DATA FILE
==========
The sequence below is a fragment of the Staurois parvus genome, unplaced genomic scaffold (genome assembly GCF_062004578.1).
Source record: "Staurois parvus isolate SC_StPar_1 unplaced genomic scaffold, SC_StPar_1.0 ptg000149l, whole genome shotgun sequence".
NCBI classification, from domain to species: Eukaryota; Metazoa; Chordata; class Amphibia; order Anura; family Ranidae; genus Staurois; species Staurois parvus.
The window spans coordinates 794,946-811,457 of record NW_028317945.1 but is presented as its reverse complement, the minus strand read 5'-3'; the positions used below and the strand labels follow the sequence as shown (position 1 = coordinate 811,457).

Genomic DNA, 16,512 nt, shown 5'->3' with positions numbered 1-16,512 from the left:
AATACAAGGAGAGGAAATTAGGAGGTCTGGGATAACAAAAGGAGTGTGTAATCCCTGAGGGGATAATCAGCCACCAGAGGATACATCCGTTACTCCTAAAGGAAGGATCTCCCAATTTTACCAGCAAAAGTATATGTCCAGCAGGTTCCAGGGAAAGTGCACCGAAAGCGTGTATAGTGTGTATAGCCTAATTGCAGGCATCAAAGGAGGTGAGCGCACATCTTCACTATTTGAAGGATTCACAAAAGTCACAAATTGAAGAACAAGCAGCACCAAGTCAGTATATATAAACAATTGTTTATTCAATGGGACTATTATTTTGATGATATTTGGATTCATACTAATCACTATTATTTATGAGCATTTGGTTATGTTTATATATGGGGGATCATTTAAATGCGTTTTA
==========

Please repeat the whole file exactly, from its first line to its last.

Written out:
The sequence below is a fragment of the Staurois parvus genome, unplaced genomic scaffold (genome assembly GCF_062004578.1).
Source record: "Staurois parvus isolate SC_StPar_1 unplaced genomic scaffold, SC_StPar_1.0 ptg000149l, whole genome shotgun sequence".
NCBI classification, from domain to species: Eukaryota; Metazoa; Chordata; class Amphibia; order Anura; family Ranidae; genus Staurois; species Staurois parvus.
The window spans coordinates 794,946-811,457 of record NW_028317945.1 but is presented as its reverse complement, the minus strand read 5'-3'; the positions used below and the strand labels follow the sequence as shown (position 1 = coordinate 811,457).

Genomic DNA, 16,512 nt, shown 5'->3' with positions numbered 1-16,512 from the left:
AATACAAGGAGAGGAAATTAGGAGGTCTGGGATAACAAAAGGAGTGTGTAATCCCTGAGGGGATAATCAGCCACCAGAGGATACATCCGTTACTCCTAAAGGAAGGATCTCCCAATTTTACCAGCAAAAGTATATGTCCAGCAGGTTCCAGGGAAAGTGCACCGAAAGCGTGTATAGTGTGTATAGCCTAATTGCAGGCATCAAAGGAGGTGAGCGCACATCTTCACTATTTGAAGGATTCACAAAAGTCACAAATTGAAGAACAAGCAGCACCAAGTCAGTATATATAAACAATTGTTTATTCAATGGGACTATTATTTTGATGATATTTGGATTCATACTAATCACTATTATTTATGAGCATTTGGTTATGTTTATATATGGGGGATCATTTAAATGCGTTTTA